Shares of blue-chip rivals Taylor Wimpey and Berkeley gave up 1% each.
Government bonds held near multi-year lows on Thursday on bets the U.S. Federal Reserve would cut interest rates this month and that other major central banks would embrace looser monetary policy, pushing world stocks to new 18-month highs.
Germany's 10-year government bond yield, a benchmark for euro zone debt, fell to -0.4% and matched the European Central Bank's deposit rate for the first time -- a sign that markets are expecting rate cuts.
Other benchmark debt yields also held near record lows in the wake of their recent rally. U.S. 10-year Treasury notes had hit their lowest since November 2016 on Wednesday, pushed down by bets that the European Central Bank's next head will maintain a dovish policy stance to buoy the euro zone economy.
"For central banks, everyone is expecting dovish moves, not only for U.S. but also for Europe and even Japan," said Christophe Barraud, chief economist at Market Securities in Paris. "Everybody is a optimistic for quick central bank moves."
The fall in U.S. Treasuries came after a report showed U.S. companies added fewer jobs than expected in June, raising concerns the labour market is softening even as the current U.S. economic expansion marked a record run last month.
With Wall Street closed for the Independence Day holiday, investors said they were now focused on Friday's U.S. non-farm payrolls, which economists expect to have risen by 160,000 in June compared with 75,000 in May.
Separately, U.S. President Donald Trump on Wednesday repeated his call for the United States to match what he says are efforts by China and Europe to manipulate currencies and pump money into their economies.
Government borrowing costs in the euro zone have fallen to record lows after EU leaders agreed late on Tuesday to name Christine Lagarde as the ECB's new president.
Lagarde, the current International Monetary Fund head, is widely expected to maintain the dovish stance of current ECB President Mario Draghi.
The action in bond markets buoyed stocks. MSCI's all-country world index <.MIWD00000PUS> eked out a 0.1% gain after hitting its highest since February last year a day earlier.
Equity markets across Europe were flat, with the Euro STOXX 600 <.STOXX> unchanged amid thin volumes. The three major U.S. stock indexes had finished at record closing highs on Wednesday.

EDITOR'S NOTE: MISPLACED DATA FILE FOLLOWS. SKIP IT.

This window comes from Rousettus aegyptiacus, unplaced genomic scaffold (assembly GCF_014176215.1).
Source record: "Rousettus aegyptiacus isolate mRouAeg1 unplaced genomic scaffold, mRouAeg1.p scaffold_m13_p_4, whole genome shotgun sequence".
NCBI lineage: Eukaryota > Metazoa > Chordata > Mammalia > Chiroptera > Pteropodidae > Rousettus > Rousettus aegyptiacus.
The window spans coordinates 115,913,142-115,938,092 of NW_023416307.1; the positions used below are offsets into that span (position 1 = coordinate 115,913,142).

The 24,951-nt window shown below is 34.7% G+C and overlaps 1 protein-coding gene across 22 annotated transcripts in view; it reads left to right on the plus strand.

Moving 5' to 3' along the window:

Italian 10-year bond yields stayed close to their lowest since late 2016 after the European Commission dropped its threat to discipline Rome over its public finances, pushing the country's main bourse <.FTMIB> to a new two-month peak.
In Asia, MSCI's broadest index of Asia-Pacific shares outside Japan <.MIAPJ0000PUS> rose 0.2%.
For an interactive version of Bund yield set to fall below ECB deposit rate, click here https://tmsnrt.rs/2YtKj7d.
FLAT DOLLAR, EURO
Expectations for rate cuts by the Fed saw the dollar drift away from recent highs, though currencies were by and large quiet in early European trade.
The dollar index <.DXY> against a basket of six major currencies was unchanged at 96.711.
The euro traded at $1.1284 , a touch higher than its two-week low of $1.1268 touched on Wednesday.
FX strategists said that although the drop in U.S. Treasury yields overnight was negative for the dollar, softness in other currencies was lending some support.
"We are seeing some euro weakness and some dollar weakness, and the two are cancelling each other out," said Thu Lan Nguyen, FX strategist at Commerzbank.
"What is happening in U.S. and euro zone monetary policy will also determine what happens in smaller countries," she added.
In commodity markets, oil fell on data showing a smaller-than-expected decline in U.S. crude stockpiles and worries about the global economy.
Brent crude futures , the international benchmark for oil prices, were flat at $63.84 per barrel by 1109 GMT.
To read the full story and other premium content